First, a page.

Warning: This post will discuss all things about a region we seldom talk about, never mind actually analyze! So grab a "seat" and come along for the ride...
Riding is all about the use of the seat.
No matter how effective you think your seat is, you will likely continue to find a better/more balanced/more sophisticated way to use your seat as you develop your riding skills.
Developing a well-balanced and independent riding seat is the task of a lifetime.
(Click here to retweet if you're STILL grappling with seat development after all these years!!)
Having said that, you can start "finding" your seat right from the get-go. Before you have even learned to control the horse, you could be developing a secure seat through lunging lessons from a good instructor.
Why Bother With the Seat?
You could argue that you can give all your aids (or cues) to a horse through your hands and legs. You would of course be right - most horses could get by with a basic level of performance by listening to your intentions through your appendages. However, you would always have a sense that something is missing - something more profound and difficult to describe, because the horse will always have moments of disconnection that you won't be able to eliminate in your riding.
You might even catch a horse off-guard and have to overuse your hands to get a downward transition, turn or other maneuver.
Once you discover the true harmony that an effective seat can produce, you may agree that the seat can truly be distinguished as the core of all riding.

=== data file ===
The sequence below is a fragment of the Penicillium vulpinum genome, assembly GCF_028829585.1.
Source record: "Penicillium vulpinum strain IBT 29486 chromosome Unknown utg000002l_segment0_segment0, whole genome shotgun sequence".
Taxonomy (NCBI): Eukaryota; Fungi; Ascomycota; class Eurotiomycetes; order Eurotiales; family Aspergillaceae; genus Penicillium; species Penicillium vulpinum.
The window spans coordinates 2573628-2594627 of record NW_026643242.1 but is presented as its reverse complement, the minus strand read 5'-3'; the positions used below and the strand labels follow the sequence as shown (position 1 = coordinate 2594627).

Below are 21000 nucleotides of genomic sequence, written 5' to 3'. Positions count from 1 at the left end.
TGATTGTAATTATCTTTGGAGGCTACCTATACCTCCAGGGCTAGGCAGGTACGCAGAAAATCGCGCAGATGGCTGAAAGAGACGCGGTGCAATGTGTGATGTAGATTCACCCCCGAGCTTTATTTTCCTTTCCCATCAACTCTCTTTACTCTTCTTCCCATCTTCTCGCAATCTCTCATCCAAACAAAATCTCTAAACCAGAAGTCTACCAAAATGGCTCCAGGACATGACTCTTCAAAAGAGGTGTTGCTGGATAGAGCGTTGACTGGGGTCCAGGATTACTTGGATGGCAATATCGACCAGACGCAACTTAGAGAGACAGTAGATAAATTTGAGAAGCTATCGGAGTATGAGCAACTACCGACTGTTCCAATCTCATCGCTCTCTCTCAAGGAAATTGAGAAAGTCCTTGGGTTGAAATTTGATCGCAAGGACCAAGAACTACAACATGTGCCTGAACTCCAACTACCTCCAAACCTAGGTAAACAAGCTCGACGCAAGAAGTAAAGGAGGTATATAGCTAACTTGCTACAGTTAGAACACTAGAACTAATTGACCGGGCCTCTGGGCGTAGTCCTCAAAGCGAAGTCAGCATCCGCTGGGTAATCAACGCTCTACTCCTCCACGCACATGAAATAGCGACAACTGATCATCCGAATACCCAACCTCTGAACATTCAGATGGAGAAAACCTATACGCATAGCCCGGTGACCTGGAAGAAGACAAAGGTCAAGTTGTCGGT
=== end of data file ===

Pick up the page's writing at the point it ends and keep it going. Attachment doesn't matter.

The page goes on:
If you can free up your hands and legs from creating and maintaining movement, you'll uncover a source of freedom and harmony difficult to describe in words.
Do You Walk, Trot and Canter With Your Seat?
When mounted on the horse, your seat bones effectively become your legs. In other words, your seat bones will do on the horse's back what your legs normally would do on the ground.
If the horse is walking, so too should your seat mirror the movement. Your inside and outside seat bones can walk along with the horse's footfalls, in rhythm, at the same time as the horse's side swings.
In trot and canter, your seat bones move together to follow the arc of the movement of the horse. The better you can release and contract your lower back and seat muscles, the easier it will be for you to follow the horse's back without bouncing against the movement.
On the Lunge
Riding on the lunge is the best way to begin the search for the effective seat. Your instructor controls the horse so you can focus on your balance and coordination. The learning is not mental - in fact, it is purely physical. If you can allow your body to move with the horse's movements, the muscle memory will develop on its own through the repetitive motion of the horse.
Don't get me wrong - it's not like you are going to sit there and let the horse do all the work! That is far from the truth.
Instead, you will be doing your best to allow the horse's movements through your body. You will quickly discover that you must tense and release your muscles, all the way from the top of your head down to your heels, in rhythm, while maintaining enough balance to not fall too far forward or too far backward! It sounds easier than it feels!